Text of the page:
Summer Reading Roundup — Business, Novels, Tech, Politics, and Happiness

I’m a bookslut. I undress my bookshelf with my eyes and imagine myself buried in their black, smooth lines of text.

I haven’t done as much reading this summer as usual, due to extensive travel and writing, but here are some titles I’ve downed over the past couple months:

Business:

  • The Little Red Book of Selling: 12.5 Principles of Sales Greatness by Jeffrey Gitomar. Some pretty good tips. What I like about Gitomer’s approach is that he doesn’t try to break down sales into 25 different "types" of sale, each requiring a different tactic. He returns to the basics: have enthusiasm, kick your own ass, be funny, be different, and so forth. I’m not sure it’s worth buying the book — his web site and others can probably deliver the same point.
  • The Definite Book of Body Language by Barbara Pease. I’m a big believer in non-verbal communication. I wish I were better at it. This book really helped me understand all the physical cues we send and analyzed such details as the handshake in tremendous detail.
    • In a photo be on the left hand side — it’s the power position. Nixon, Clinton, most politicians have mastered this.
    • Smile — nothing is more universal.
    • Hands loosely held behind back is a good, open position. Stand with hands behind back when waiting to meet someone in a lobby.
    • Imitate — I do this unconsciously a lot. I cross my legs if other person crosses legs, etc.
    • Sitting directly across a square table is a charged environment. Try to sit next to a person.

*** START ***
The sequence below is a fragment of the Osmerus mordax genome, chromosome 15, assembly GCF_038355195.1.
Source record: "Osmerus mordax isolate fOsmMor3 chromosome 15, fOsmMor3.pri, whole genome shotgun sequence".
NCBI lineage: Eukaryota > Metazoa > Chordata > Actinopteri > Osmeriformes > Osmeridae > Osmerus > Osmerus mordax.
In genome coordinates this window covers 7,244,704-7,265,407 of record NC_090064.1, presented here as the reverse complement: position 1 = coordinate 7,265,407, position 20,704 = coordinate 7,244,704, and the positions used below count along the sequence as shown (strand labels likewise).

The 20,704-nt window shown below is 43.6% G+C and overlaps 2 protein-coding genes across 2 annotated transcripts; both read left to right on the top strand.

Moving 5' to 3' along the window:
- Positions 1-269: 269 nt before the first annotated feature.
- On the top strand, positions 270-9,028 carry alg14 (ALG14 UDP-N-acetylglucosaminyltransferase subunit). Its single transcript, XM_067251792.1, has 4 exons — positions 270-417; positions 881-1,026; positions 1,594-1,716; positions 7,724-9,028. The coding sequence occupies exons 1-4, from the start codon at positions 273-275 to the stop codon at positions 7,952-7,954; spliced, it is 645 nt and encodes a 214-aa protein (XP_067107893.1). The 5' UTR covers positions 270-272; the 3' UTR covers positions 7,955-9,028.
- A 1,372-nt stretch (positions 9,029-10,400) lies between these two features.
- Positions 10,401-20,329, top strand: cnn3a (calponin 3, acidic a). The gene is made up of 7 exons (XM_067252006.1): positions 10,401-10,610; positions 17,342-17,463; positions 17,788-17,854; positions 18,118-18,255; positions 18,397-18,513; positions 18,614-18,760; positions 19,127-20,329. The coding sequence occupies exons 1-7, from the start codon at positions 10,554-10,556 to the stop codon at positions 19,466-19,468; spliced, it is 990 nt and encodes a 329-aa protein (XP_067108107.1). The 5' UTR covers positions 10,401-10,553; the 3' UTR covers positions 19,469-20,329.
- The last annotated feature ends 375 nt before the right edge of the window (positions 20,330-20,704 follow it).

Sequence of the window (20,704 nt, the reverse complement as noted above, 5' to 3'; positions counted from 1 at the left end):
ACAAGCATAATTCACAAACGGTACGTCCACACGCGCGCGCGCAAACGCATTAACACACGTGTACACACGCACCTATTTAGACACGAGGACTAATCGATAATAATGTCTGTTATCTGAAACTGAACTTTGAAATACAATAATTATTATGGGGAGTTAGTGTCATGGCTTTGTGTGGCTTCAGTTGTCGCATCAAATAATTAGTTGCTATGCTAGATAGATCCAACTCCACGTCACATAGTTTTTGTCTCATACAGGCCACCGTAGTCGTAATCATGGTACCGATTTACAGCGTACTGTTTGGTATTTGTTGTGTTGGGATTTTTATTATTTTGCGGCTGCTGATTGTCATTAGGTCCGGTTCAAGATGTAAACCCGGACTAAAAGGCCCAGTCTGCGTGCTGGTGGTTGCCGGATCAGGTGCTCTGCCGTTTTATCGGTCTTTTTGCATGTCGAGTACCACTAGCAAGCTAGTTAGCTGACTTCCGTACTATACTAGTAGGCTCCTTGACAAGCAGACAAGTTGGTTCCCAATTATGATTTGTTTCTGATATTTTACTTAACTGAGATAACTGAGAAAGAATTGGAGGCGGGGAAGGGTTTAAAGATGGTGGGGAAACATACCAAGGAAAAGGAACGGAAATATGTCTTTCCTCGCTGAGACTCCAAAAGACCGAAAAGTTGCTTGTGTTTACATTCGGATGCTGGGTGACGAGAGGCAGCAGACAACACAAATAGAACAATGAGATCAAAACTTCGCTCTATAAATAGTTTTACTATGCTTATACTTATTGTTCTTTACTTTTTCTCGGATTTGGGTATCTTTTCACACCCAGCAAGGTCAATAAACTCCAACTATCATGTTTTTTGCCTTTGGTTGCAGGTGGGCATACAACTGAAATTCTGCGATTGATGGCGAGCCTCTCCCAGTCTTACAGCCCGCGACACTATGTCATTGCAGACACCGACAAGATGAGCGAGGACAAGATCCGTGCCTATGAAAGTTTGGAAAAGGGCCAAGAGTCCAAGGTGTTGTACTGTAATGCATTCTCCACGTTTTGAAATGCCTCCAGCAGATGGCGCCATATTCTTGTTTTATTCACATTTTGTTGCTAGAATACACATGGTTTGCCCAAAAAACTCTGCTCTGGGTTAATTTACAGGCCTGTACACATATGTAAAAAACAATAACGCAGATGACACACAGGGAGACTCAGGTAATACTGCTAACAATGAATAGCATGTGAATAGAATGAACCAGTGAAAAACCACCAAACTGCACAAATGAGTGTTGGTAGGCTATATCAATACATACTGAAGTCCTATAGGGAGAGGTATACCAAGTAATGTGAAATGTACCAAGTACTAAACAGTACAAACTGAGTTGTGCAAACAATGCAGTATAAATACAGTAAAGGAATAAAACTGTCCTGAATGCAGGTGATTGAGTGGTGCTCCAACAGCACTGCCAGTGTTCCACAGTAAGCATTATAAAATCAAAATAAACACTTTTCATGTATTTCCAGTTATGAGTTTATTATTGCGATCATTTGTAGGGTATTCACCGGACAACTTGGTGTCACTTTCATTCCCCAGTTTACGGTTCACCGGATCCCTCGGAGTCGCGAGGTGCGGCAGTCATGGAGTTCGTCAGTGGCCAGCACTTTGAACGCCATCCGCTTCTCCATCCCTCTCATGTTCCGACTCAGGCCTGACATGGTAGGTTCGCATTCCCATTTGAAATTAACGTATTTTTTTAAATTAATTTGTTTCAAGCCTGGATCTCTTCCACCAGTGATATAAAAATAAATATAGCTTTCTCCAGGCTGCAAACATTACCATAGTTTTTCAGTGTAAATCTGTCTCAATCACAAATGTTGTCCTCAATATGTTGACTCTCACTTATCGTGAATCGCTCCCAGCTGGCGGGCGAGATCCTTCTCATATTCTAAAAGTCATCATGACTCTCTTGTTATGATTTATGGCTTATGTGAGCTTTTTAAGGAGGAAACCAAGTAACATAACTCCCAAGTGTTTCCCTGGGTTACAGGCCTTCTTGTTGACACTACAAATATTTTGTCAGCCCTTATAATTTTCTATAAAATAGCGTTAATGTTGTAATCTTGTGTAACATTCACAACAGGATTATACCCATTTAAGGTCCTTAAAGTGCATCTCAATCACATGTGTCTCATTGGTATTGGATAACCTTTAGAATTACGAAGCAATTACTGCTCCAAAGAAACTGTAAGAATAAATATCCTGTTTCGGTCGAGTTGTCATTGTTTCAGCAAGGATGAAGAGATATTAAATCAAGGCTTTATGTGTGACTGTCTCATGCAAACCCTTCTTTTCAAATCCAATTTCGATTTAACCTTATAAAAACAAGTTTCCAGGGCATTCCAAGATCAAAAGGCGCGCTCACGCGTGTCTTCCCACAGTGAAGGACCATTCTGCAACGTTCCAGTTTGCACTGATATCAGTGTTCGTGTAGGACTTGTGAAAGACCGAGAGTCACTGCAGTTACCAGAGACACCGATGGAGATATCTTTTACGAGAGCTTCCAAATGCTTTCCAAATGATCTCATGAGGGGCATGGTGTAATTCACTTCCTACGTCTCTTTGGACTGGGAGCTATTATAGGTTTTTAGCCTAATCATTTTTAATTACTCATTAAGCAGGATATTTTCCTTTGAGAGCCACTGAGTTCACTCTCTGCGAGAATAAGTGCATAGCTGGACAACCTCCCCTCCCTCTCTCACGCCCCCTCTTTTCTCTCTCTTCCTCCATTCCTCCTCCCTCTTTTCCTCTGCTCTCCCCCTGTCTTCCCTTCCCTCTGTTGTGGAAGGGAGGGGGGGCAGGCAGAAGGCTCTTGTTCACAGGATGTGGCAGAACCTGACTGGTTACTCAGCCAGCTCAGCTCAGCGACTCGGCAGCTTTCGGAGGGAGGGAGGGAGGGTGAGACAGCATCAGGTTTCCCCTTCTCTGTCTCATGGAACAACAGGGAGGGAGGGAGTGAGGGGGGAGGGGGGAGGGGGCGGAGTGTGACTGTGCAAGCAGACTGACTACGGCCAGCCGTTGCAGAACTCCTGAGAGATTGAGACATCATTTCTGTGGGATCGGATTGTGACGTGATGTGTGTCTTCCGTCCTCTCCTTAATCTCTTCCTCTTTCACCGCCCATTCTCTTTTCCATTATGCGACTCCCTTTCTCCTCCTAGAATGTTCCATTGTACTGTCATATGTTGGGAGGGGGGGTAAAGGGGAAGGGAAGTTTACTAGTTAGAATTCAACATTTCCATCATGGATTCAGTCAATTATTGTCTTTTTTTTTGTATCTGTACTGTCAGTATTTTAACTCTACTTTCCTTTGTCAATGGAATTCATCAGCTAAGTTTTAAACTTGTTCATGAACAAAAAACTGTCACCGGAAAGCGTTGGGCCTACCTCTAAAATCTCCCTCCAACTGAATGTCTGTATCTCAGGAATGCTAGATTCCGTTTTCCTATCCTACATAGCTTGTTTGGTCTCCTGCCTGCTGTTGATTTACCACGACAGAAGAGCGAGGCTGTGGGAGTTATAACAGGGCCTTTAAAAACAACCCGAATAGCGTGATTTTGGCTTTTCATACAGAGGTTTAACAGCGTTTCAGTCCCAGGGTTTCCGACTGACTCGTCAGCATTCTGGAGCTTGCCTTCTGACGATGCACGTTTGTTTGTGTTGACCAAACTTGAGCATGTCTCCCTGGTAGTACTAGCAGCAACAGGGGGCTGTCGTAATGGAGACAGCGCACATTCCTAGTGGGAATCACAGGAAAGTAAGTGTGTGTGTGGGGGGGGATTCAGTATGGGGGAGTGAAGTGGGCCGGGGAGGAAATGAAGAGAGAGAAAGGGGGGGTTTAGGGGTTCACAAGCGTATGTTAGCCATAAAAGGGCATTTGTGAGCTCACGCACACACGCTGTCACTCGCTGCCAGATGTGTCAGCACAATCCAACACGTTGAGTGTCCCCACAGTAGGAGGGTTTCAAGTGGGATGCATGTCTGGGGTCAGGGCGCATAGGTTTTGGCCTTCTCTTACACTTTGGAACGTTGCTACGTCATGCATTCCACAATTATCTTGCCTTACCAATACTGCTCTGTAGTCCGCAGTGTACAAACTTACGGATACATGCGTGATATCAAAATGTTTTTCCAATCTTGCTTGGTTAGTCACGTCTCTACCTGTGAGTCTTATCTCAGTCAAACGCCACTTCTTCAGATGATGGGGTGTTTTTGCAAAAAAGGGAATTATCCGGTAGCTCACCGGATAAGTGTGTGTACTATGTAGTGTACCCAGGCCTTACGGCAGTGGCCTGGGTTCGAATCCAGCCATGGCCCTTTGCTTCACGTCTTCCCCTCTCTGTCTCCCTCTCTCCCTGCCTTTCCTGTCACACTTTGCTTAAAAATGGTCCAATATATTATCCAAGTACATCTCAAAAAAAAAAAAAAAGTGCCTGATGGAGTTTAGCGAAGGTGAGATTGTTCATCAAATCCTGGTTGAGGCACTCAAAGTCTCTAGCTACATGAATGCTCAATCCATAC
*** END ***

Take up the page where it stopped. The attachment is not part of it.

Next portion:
Novels:

Politics / Current Affairs:

  • America at the Crossroads: Democracy, Power, and the Neoconservative Legacy by Francis Fukuyama. This is an excellent overview of the intellectual roots of neoconservatism. I highly recommend people with an interest in foreign affairs and American politics read this book. Here are eight pages of notes I typed up from the book.
  • Culture Matters: How Values Shape Human Progress edited by Lawrence Harrison. This collection of essays, while repetitive, makes a strong point: the customs of certain cultures can contribute to its progress or failures, and we shouldn’t say all habits are equally good if some hold its citizens back.
  • Public Opinion by Walter Lippman. This is a classic. Lippman discusses the often inadequate means by which public opinion is formed and its effect on a democracy.
  • See No Evil by Robert Baer. This is the book that inspired the movie Syriana. It’s a first-hand account of a CIA agent who worked in the Middle East. You will finish the book being pissed off at the Clinton administration for how they handled the war on terror, but any inside look at the CIA can be gripping and fun.
  • Holidays in Hell by P.J. O’Rourke. PJ travels around the world to the worst places and asks, "What’s funny about this?" It’s a hilarious read if you don’t take him too seriously and don’t get offended. Here are some excerpts.

Web / Technology:

  • Who Controls the Internet?: Illusions of a Borderless World by Jack Goldsmith. Oxford Press sent me a review copy. I found it a good, short book that makes one fundamental point: Contrary to popular belief, national governments are relevant in the 21st century and instead of borders vanishing in global business, multinationals like Yahoo are having to adapt to meet local laws. This is a somewhat disturbing, but convincing, work.

Other:

  • Stumbling on Happiness by Dan Gilbert. This is chock full of nuggets and required reading for people pursuing happiness. I listened to this as audiobook — Gilbert is a great voice. His thesis is that we can’t accurately predict our emotional states in the future. He covers many themes I’ve talked about on this blog such as self-delusion, cooking the facts to fit our preferred life narrative, and so forth.

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